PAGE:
You have already flagged this document. Thank you, for helping us keep this platform clean. The editors will have a look at it as soon as possible. Delete template? Cancel Delete. He was about to teach me an important lesson about how helping people is ultimately about helping them find meaning. After I'd dismissed his question Scott looked at me with tears in his eyes as if I'd betrayed him and said, "You don't understand. I don't want to die feeling like I was just some squirrel that got run over on the highway of life—hey, man, bad luck.
I know that I'm not just a victim of a game of chance. I can't believe that I live in a universe where the things that happen to us don't have any meaning. There is some meaning in this, a message in a bottle for me. The message feels just out of reach, but it's very important to me. Help me get that message. I remembered how much I, too, had wanted to get that message back when I was a kid.
In a few moments I'll tell you about all the things that had happened to me and my family that left me hungry to find some kind of meaning and how discouraged I got when I didn't think I could find any. Looking in Scott's eyes, I lost my sense of being pissed off at the universe because the things that happen to us don't come neatly labeled with their true meanings.
Scott's need reawakened my own and all the hopes that came with it. I'd thought my need for meaning was dead. I'd acted as if it were dead. But the utter genuineness and validity of Scott's need made me realize that my own need for meaning had never died.
Suddenly I felt a whole new connection to Scott, to my younger self, and to a world of people who were hungry to feel that what happens to them has meaning. There was just one problem: How in the world could I help Scott discover why he'd gotten sick and might die if I couldn't help myself?
I found myself terribly moved as I told him that I saw how this situation should have meaning and then confessed that I didn't know how to help him find that meaning. I felt I'd failed him. And I felt terrible about it. But I made a promise to myself that I would learn how to help people find the true meanings of the events in their lives. Scott called several months later.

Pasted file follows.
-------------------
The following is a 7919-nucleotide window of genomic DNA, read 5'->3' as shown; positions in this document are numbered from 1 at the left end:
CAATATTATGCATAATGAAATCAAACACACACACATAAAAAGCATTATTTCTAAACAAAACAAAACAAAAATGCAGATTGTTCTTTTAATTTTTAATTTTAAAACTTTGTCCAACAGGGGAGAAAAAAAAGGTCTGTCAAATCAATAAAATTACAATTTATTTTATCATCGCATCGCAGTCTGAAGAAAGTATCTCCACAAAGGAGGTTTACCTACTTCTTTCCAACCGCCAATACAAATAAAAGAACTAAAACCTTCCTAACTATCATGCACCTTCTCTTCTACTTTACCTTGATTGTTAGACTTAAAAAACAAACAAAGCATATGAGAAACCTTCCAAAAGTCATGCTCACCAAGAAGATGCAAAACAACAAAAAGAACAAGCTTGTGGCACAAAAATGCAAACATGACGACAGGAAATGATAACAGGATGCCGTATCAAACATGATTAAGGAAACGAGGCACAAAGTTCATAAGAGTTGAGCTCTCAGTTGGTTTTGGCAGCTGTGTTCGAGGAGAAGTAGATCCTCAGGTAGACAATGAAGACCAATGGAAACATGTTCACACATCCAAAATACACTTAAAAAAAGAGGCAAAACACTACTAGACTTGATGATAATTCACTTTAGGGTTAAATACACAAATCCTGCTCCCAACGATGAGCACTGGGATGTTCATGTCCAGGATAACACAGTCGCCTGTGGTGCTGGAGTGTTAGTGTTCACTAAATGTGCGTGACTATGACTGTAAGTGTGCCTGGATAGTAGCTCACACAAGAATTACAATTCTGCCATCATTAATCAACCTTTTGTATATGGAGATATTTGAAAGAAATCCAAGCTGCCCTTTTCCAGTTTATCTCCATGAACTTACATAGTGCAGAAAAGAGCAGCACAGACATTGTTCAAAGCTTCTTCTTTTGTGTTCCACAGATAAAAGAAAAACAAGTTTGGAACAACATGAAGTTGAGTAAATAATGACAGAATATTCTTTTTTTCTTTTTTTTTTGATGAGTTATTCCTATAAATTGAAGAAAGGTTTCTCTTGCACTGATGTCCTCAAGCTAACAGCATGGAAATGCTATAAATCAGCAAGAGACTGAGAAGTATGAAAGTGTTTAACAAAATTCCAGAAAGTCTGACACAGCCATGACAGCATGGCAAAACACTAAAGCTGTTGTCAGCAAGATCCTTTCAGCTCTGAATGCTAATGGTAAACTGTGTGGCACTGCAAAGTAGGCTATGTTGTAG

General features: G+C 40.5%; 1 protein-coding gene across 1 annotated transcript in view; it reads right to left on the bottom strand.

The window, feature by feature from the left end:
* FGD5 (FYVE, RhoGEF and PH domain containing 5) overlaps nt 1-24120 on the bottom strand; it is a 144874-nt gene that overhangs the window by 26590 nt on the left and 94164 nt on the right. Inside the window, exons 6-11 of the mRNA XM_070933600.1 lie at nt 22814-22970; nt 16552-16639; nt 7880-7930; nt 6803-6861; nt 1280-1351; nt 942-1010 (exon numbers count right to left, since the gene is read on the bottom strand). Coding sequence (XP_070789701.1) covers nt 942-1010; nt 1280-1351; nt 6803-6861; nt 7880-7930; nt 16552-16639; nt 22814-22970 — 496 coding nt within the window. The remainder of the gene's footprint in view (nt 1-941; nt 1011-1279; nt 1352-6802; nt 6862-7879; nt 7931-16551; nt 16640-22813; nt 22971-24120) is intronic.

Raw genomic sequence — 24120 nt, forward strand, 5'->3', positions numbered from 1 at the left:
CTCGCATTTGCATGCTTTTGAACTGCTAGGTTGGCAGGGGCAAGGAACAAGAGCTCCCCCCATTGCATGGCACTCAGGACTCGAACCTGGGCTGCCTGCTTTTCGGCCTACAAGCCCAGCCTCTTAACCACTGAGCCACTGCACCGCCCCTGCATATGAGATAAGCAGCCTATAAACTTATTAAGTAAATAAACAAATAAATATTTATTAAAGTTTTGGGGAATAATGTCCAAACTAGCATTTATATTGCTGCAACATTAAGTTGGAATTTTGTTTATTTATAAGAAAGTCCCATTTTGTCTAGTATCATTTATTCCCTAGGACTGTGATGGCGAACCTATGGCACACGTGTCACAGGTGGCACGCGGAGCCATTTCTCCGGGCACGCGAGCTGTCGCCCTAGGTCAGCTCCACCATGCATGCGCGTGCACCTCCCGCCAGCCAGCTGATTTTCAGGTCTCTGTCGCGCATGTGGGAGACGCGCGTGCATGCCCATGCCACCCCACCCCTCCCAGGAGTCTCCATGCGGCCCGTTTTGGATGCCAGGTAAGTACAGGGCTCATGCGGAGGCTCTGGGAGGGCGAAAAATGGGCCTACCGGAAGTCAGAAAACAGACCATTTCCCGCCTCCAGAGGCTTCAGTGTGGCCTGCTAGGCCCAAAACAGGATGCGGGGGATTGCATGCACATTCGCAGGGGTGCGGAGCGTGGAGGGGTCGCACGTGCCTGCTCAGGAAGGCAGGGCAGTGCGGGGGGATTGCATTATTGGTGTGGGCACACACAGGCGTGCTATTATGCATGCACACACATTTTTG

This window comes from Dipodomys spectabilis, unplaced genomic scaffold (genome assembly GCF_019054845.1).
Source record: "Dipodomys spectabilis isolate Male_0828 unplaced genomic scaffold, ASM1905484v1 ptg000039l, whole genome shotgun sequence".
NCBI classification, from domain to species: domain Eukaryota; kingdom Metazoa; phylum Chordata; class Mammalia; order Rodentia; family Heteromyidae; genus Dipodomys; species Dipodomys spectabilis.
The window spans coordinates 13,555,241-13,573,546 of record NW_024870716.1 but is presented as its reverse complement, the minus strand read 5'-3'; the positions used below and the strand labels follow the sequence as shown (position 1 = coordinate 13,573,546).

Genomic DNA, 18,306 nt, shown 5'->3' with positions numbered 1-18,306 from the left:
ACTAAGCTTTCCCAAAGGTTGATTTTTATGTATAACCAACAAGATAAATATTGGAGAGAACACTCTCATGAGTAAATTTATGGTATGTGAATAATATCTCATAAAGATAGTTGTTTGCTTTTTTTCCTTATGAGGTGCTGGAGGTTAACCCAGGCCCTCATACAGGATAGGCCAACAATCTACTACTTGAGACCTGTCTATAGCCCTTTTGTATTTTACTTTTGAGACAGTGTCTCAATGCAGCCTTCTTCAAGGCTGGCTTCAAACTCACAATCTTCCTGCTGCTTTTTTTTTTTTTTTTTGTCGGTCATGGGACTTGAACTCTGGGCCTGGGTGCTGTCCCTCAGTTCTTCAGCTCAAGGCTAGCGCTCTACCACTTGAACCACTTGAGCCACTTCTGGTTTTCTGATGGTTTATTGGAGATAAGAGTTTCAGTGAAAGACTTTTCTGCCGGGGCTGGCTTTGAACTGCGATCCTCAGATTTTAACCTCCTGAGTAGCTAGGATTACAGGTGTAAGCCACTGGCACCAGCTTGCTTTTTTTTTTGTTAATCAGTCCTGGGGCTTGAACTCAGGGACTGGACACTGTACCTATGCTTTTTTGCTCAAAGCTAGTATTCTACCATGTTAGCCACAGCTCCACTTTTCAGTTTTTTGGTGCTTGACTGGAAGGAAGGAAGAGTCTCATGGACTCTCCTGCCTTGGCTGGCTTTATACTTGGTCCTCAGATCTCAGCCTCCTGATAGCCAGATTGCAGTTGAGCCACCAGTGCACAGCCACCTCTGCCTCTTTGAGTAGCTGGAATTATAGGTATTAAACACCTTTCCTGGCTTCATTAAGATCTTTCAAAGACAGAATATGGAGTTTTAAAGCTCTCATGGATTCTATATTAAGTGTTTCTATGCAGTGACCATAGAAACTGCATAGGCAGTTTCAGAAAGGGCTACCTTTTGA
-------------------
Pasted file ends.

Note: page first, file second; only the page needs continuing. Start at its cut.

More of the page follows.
He obviously wasn't as disappointed in me as I was in myself. I guess we all know how tough this search is. He had a note of triumph in his voice. I'd made a lot of progress, but I was still frightened of so many things—flying, confrontations, bad news, you name it.
Here's the gift getting sick gave me. Every day I'm learning not to be afraid, big-time. Death is the big confrontation. Once you face death, how can you be afraid of, like, someone rejecting you?
You know, it's true: Cowards die a thousand deaths, heroes die but once. I'd rather live a short life without fear than the living death of a long life filled with fear.
I don't know how much time I have left to live, but in the time I have left I'm feeling more alive and less afraid than I ever did before. But Scott felt he had a new lease on life even when he thought he was dying. Understanding that there was meaning in what was happening to him, discovering what that meaning was, made all the difference for him.
It made all the difference for me, too. A Voyage of Discovery That was the beginning of my own voyage of discovery. Wow, I thought, it really changes everything if you can discover the reason why some life event has overtaken you. But I was still skeptical—I was far from convinced that Scott had discovered the real reason why he'd gotten sick or if a real reason could be discovered. But it had meaning for him, and as a therapist, I had to take this seriously. Just imagine, I thought, if I could help other people discover what Scott was lucky enough to discover.